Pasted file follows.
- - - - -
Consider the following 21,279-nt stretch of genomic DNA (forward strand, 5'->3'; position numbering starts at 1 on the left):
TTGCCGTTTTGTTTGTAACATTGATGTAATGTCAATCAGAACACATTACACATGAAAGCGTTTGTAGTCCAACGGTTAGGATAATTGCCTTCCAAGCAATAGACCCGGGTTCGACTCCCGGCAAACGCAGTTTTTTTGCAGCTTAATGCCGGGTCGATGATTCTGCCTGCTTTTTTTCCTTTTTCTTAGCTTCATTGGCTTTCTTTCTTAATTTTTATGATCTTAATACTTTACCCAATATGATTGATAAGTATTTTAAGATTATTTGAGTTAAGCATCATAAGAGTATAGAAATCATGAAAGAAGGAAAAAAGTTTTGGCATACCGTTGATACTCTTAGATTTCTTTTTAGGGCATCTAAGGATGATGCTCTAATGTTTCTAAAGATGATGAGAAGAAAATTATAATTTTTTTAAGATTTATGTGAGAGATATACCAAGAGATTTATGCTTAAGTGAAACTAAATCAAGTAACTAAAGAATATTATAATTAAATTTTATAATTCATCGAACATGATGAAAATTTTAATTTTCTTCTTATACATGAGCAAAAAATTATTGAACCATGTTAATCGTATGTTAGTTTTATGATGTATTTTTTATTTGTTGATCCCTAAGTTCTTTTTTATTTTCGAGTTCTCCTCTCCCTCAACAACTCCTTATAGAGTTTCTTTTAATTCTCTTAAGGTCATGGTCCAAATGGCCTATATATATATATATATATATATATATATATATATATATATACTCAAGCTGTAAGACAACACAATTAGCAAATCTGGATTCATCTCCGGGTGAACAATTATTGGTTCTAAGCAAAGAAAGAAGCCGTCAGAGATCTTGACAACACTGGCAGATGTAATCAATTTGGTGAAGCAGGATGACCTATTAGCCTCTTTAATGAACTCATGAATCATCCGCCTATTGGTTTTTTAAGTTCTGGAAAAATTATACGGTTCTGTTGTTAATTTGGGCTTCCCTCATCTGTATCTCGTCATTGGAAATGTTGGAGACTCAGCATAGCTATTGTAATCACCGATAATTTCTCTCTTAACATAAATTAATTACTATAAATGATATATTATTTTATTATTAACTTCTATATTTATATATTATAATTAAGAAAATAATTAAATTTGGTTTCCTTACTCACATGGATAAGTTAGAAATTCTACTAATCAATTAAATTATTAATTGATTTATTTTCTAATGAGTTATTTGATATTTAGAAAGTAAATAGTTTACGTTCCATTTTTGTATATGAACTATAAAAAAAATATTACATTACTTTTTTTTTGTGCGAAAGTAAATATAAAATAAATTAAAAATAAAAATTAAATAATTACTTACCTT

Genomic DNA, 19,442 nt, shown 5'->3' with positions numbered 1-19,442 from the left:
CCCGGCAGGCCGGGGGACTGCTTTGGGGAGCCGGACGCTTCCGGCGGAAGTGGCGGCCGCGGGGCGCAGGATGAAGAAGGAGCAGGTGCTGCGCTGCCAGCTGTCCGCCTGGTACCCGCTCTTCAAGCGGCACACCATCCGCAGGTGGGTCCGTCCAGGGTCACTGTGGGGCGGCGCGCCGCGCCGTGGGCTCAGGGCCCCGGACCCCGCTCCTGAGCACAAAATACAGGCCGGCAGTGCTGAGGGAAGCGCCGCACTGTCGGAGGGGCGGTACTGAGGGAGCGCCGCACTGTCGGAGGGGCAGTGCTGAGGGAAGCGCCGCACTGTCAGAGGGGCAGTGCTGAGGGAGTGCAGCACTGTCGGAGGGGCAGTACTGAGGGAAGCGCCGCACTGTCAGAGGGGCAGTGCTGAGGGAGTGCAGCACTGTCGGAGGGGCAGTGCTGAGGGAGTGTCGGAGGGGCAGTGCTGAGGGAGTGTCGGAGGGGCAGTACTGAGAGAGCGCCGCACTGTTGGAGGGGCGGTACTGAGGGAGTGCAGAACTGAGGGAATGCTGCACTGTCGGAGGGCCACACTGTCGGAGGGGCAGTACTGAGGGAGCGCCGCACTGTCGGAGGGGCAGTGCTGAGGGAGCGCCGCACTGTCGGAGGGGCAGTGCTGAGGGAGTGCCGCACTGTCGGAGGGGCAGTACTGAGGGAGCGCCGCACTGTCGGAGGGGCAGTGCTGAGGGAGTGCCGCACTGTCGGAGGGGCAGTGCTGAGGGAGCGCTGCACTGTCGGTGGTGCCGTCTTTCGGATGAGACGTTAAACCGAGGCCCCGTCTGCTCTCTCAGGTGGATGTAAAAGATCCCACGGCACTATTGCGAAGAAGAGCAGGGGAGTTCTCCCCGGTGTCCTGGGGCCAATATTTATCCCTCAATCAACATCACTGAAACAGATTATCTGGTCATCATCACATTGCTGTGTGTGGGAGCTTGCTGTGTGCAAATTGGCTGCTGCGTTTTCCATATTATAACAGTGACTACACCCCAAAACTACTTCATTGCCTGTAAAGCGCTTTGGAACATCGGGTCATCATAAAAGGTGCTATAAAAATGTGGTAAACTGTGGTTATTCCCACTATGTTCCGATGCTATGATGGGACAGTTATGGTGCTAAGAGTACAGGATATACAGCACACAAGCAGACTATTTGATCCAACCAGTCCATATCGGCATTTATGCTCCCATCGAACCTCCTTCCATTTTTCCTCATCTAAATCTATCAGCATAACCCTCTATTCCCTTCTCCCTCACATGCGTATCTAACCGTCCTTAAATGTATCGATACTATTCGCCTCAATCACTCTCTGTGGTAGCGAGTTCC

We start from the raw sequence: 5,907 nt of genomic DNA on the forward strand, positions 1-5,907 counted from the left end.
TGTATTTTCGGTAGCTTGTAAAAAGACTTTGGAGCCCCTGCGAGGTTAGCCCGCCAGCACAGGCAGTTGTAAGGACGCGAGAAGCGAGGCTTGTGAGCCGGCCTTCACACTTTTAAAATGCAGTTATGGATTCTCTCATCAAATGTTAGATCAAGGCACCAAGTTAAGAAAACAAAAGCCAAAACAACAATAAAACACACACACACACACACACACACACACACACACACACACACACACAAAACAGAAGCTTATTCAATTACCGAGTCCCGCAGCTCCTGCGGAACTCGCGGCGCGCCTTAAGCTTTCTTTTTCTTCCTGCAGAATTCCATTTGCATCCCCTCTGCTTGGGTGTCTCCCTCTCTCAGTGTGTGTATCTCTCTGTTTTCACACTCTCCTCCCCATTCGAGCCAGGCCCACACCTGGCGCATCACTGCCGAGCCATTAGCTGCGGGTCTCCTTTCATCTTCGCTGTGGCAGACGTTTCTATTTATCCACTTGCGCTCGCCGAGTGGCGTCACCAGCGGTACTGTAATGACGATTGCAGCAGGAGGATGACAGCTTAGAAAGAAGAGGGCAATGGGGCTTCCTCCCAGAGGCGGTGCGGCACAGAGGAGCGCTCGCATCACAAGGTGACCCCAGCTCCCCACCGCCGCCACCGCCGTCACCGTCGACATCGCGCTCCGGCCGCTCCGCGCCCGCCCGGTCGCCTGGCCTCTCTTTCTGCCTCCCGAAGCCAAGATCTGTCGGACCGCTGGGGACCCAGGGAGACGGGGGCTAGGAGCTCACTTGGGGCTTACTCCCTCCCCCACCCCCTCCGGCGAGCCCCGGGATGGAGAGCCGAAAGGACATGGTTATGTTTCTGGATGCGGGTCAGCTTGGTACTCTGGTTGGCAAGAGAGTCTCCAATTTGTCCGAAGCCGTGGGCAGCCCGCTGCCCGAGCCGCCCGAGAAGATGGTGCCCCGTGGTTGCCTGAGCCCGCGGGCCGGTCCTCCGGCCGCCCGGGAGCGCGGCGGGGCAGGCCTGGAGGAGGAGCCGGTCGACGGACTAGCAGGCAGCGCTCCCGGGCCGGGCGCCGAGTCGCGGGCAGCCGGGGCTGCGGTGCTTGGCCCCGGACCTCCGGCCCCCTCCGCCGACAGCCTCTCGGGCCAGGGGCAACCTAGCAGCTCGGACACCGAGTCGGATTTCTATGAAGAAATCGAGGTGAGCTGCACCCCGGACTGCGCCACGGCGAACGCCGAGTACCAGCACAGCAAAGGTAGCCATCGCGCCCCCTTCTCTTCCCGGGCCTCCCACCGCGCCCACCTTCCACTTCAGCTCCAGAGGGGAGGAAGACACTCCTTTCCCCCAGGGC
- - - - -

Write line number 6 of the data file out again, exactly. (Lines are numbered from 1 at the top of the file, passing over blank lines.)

TGTATTTTCGGTAGCTTGTAAAAAGACTTTGGAGCCCCTGCGAGGTTAGCCCGCCAGCACAGGCAGTTGTAAGGACGCGAGAAGCGAGGCTTGTGAGCCGGCCTTCACACTTTTAAAATGCAGTTATGGATTCTCTCATCAAATGTTAGATCAAGGCACCAAGTTAAGAAAACAAAAGCCAAAACAACAATAAAACACACACACACACACACACACACACACACACACACACACACACACAAAACAGAAGCTTATTCAATTACCGAGTCCCGCAGCTCCTGCGGAACTCGCGGCGCGCCTTAAGCTTTCTTTTTCTTCCTGCAGAATTCCATTTGCATCCCCTCTGCTTGGGTGTCTCCCTCTCTCAGTGTGTGTATCTCTCTGTTTTCACACTCTCCTCCCCATTCGAGCCAGGCCCACACCTGGCGCATCACTGCCGAGCCATTAGCTGCGGGTCTCCTTTCATCTTCGCTGTGGCAGACGTTTCTATTTATCCACTTGCGCTCGCCGAGTGGCGTCACCAGCGGTACTGTAATGACGATTGCAGCAGGAGGATGACAGCTTAGAAAGAAGAGGGCAATGGGGCTTCCTCCCAGAGGCGGTGCGGCACAGAGGAGCGCTCGCATCACAAGGTGACCCCAGCTCCCCACCGCCGCCACCGCCGTCACCGTCGACATCGCGCTCCGGCCGCTCCGCGCCCGCCCGGTCGCCTGGCCTCTCTTTCTGCCTCCCGAAGCCAAGATCTGTCGGACCGCTGGGGACCCAGGGAGACGGGGGCTAGGAGCTCACTTGGGGCTTACTCCCTCCCCCACCCCCTCCGGCGAGCCCCGGGATGGAGAGCCGAAAGGACATGGTTATGTTTCTGGATGCGGGTCAGCTTGGTACTCTGGTTGGCAAGAGAGTCTCCAATTTGTCCGAAGCCGTGGGCAGCCCGCTGCCCGAGCCGCCCGAGAAGATGGTGCCCCGTGGTTGCCTGAGCCCGCGGGCCGGTCCTCCGGCCGCCCGGGAGCGCGGCGGGGCAGGCCTGGAGGAGGAGCCGGTCGACGGACTAGCAGGCAGCGCTCCCGGGCCGGGCGCCGAGTCGCGGGCAGCCGGGGCTGCGGTGCTTGGCCCCGGACCTCCGGCCCCCTCCGCCGACAGCCTCTCGGGCCAGGGGCAACCTAGCAGCTCGGACACCGAGTCGGATTTCTATGAAGAAATCGAGGTGAGCTGCACCCCGGACTGCGCCACGGCGAACGCCGAGTACCAGCACAGCAAAGGTAGCCATCGCGCCCCCTTCTCTTCCCGGGCCTCCCACCGCGCCCACCTTCCACTTCAGCTCCAGAGGGGAGGAAGACACTCCTTTCCCCCAGGGC